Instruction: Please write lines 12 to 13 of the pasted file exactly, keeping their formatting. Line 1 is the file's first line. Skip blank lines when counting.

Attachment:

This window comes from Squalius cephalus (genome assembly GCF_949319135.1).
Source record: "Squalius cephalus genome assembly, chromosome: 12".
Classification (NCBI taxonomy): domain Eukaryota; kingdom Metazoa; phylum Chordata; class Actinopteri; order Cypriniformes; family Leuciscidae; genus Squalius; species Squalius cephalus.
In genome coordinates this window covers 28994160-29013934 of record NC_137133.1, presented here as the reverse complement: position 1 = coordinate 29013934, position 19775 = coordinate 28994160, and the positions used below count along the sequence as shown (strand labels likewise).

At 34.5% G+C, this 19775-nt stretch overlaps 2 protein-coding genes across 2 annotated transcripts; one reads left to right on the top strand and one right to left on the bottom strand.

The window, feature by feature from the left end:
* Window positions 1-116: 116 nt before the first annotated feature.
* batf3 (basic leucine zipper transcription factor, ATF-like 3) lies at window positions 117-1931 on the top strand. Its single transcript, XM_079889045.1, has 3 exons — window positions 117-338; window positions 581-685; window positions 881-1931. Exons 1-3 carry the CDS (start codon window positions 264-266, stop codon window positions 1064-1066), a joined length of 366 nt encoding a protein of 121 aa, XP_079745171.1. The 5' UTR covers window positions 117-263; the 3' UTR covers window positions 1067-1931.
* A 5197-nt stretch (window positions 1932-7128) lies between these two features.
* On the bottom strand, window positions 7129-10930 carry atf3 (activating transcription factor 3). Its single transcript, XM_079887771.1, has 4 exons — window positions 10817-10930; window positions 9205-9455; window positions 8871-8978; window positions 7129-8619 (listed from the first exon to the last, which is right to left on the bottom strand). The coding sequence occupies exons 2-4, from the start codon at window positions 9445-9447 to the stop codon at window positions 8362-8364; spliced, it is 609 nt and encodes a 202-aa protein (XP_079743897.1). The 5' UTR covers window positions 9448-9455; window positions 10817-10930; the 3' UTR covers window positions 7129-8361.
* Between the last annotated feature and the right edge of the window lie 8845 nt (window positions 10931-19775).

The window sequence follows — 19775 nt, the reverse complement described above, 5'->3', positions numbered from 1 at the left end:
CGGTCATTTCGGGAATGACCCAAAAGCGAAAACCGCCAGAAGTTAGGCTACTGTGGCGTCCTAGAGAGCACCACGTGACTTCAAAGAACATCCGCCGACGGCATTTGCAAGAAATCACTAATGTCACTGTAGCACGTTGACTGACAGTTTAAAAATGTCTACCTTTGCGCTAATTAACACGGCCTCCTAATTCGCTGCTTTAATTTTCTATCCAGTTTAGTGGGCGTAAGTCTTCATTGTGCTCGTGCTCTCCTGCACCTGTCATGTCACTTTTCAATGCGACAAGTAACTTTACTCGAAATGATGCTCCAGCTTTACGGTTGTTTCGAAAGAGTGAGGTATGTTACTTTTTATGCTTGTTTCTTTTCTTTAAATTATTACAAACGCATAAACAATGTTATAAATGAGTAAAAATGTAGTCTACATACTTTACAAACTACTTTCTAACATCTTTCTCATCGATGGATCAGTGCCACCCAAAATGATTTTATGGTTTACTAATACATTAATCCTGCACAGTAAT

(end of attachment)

The window sequence follows — 19775 nt, the reverse complement described above, 5'->3', positions numbered from 1 at the left end:
CGGTCATTTCGGGAATGACCCAAAAGCGAAAACCGCCAGAAGTTAGGCTACTGTGGCGTCCTAGAGAGCACCACGTGACTTCAAAGAACATCCGCCGACGGCATTTGCAAGAAATCACTAATGTCACTGTAGCACGTTGACTGACAGTTTAAAAATGTCTACCTTTGCGCTAATTAACACGGCCTCCTAATTCGCTGCTTTAATTTTCTATCCAGTTTAGTGGGCGTAAGTCTTCATTGTGCTCGTGCTCTCCTGCACCTGTCATGTCACTTTTCAATGCGACAAGTAACTTTACTCGAAATGATGCTCCAGCTTTACGGTTGTTTCGAAAGAGTGAGGTATGTTACTTTTTATGCTTGTTTCTTTTCTTTAAATTATTACAAACGCATAAACAATGTTATAAATGAGTAAAAATGTAGTCTACATACTTTACAAACTACTTTCTAACATCTTTCTCATCGATGGATCAGTGCCACCCAAAATGATTTTATGGTTTACTAATACATTAATCCTGCACAGTAAT